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Hog Plan Ignores Conflicting Policies: Report


August 20, 2009
By George Morris Centre

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August 20, 2009 – A special George Morris Centre report is critical of the federal government’s assistance plan for the Canadian hog industry.   The report’s authors argue that the assistance package, announced August 15th, does not account for policy failures that will only sow the seeds of future challenges and additional requests for support.  Policies for red meat are not well coordinated with those for biofuel or management of trade with the US.

August 20, 2009 – A special George Morris Centre report is critical of
the federal government’s assistance plan for the Canadian hog
industry.   The report’s authors argue that the assistance package,
announced August 15th, does not account for policy failures that will
only sow the seeds of future challenges and additional requests for
support.  Policies for red meat are not well coordinated with those for
biofuel or management of trade with the US.

According to Al Mussell, Senior Research Associate and co-author of the report, “The pork segment in Canada is enduring an especially difficult period, mainly due to segmented Canadian policies that are at odds with one another and which fail to grasp the significance of hog production and pork processing in the broader Canadian economy.”
 
The Canadian Pork Council has developed a strategy to assist the pork sector in recovering from the current situation and evolving in the future.  This strategy involves payments for culling of sows, and loans to hog producers wishing to carry on, along with a renewed marketing plan for the future.  “With the loan and restructuring support provided to the pork segment, government is now in a position to ensure the future recovery of the pork segment by addressing the negative impact of subsidized grain-based ethanol development,” says Ted Bilyea, George Morris Centre Research Fellow and co-author of the report.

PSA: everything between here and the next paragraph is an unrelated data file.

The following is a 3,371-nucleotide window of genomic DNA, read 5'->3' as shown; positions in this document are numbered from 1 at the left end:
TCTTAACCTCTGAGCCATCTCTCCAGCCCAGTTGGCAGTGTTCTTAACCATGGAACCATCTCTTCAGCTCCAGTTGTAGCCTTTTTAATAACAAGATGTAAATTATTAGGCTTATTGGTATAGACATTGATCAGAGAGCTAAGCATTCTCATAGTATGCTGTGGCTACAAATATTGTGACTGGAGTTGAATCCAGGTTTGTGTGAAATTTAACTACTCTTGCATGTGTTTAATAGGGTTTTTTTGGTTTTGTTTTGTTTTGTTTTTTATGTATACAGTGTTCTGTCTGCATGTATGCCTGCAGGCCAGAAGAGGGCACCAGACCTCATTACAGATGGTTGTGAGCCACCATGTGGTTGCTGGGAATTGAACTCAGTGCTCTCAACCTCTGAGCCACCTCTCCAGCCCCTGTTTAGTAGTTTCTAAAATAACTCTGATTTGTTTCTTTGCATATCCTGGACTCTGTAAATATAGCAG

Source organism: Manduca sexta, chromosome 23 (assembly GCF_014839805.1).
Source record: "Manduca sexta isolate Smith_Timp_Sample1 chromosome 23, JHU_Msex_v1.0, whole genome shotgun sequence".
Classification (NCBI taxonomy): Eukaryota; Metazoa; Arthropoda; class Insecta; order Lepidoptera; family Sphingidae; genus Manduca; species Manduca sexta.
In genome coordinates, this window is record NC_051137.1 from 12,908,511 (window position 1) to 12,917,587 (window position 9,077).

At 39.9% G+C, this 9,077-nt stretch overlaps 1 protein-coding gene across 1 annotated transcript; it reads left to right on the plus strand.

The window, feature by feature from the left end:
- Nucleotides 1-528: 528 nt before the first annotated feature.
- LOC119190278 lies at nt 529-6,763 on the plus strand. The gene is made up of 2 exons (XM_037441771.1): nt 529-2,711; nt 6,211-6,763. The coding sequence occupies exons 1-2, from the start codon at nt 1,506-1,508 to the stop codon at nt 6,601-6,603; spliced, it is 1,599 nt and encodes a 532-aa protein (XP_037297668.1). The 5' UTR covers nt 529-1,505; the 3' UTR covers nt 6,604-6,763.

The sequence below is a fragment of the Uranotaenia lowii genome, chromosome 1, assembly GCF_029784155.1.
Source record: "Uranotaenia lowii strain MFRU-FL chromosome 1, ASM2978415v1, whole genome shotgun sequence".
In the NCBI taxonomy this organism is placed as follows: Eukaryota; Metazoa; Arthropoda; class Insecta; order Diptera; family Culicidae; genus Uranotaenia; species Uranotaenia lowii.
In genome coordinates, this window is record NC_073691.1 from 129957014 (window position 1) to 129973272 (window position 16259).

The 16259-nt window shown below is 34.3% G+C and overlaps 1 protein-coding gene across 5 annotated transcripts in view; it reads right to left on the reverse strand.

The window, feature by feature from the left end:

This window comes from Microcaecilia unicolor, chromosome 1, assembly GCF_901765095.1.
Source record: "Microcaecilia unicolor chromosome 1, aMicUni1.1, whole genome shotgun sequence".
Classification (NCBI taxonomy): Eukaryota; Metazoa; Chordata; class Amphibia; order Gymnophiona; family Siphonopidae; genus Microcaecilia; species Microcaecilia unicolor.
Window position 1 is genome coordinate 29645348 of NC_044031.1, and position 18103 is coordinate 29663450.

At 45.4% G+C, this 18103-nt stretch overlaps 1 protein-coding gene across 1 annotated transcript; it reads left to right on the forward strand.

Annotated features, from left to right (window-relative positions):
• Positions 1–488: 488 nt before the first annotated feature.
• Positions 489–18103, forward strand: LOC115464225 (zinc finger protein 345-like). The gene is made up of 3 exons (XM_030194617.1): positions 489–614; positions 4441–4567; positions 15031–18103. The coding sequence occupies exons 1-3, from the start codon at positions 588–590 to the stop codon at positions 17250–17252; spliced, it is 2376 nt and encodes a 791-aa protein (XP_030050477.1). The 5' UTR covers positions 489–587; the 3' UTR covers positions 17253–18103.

The report concludes that providing assistance to the pork segment while supporting ethanol production from grain is disingenuous to hog producers because of the feed grain price environment it creates in Canada.  “The ultimate basis of our livestock feeding and red meat segments is competitively-priced feed grains,” says Mussell.  “Consistency demands that if we help the pork segment recover, we must halt expansion in subsidized grain-based ethanol production, which inflates the relative price of feed grains in Canada and makes livestock feeding uncompetitive here.”
 
The report, “Opening the Throttle and Applying the Brakes:  The Disconnected Policy to Support (Stifle) the Canadian Pork Sector”, is available on the George Morris Centre website:  www.georgemorris.org .
 
For more information, please contact:
Al Mussell, Senior Research Associate
George Morris Centre
(519) 822-3929 ext. 209
al@georgemorris.org